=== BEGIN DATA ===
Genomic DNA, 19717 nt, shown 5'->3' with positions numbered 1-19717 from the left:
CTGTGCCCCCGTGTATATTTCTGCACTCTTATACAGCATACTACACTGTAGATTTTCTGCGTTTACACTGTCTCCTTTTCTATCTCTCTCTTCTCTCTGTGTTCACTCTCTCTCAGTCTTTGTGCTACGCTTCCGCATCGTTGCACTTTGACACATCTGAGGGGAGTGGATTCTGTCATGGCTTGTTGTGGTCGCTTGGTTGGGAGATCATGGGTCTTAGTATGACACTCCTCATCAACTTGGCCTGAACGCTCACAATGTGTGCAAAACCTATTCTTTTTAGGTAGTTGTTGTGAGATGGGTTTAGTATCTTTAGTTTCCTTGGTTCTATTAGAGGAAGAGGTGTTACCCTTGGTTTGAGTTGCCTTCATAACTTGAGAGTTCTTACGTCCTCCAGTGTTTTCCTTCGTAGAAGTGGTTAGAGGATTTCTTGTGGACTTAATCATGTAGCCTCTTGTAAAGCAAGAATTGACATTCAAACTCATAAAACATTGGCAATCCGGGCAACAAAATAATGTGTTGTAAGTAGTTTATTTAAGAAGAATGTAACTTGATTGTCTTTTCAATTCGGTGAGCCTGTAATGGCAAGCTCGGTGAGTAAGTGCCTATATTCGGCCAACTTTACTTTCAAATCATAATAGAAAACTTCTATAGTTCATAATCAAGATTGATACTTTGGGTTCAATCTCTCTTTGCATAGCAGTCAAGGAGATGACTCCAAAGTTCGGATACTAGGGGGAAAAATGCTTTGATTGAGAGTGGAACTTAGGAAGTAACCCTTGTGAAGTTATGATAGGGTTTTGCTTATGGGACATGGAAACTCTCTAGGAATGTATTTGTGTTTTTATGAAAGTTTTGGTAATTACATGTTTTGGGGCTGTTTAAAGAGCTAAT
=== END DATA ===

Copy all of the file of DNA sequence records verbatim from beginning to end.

Genomic DNA, 19717 nt, shown 5'->3' with positions numbered 1-19717 from the left:
CTGTGCCCCCGTGTATATTTCTGCACTCTTATACAGCATACTACACTGTAGATTTTCTGCGTTTACACTGTCTCCTTTTCTATCTCTCTCTTCTCTCTGTGTTCACTCTCTCTCAGTCTTTGTGCTACGCTTCCGCATCGTTGCACTTTGACACATCTGAGGGGAGTGGATTCTGTCATGGCTTGTTGTGGTCGCTTGGTTGGGAGATCATGGGTCTTAGTATGACACTCCTCATCAACTTGGCCTGAACGCTCACAATGTGTGCAAAACCTATTCTTTTTAGGTAGTTGTTGTGAGATGGGTTTAGTATCTTTAGTTTCCTTGGTTCTATTAGAGGAAGAGGTGTTACCCTTGGTTTGAGTTGCCTTCATAACTTGAGAGTTCTTACGTCCTCCAGTGTTTTCCTTCGTAGAAGTGGTTAGAGGATTTCTTGTGGACTTAATCATGTAGCCTCTTGTAAAGCAAGAATTGACATTCAAACTCATAAAACATTGGCAATCCGGGCAACAAAATAATGTGTTGTAAGTAGTTTATTTAAGAAGAATGTAACTTGATTGTCTTTTCAATTCGGTGAGCCTGTAATGGCAAGCTCGGTGAGTAAGTGCCTATATTCGGCCAACTTTACTTTCAAATCATAATAGAAAACTTCTATAGTTCATAATCAAGATTGATACTTTGGGTTCAATCTCTCTTTGCATAGCAGTCAAGGAGATGACTCCAAAGTTCGGATACTAGGGGGAAAAATGCTTTGATTGAGAGTGGAACTTAGGAAGTAACCCTTGTGAAGTTATGATAGGGTTTTGCTTATGGGACATGGAAACTCTCTAGGAATGTATTTGTGTTTTTATGAAAGTTTTGGTAATTACATGTTTTGGGGCTGTTTAAAGAGCTAAT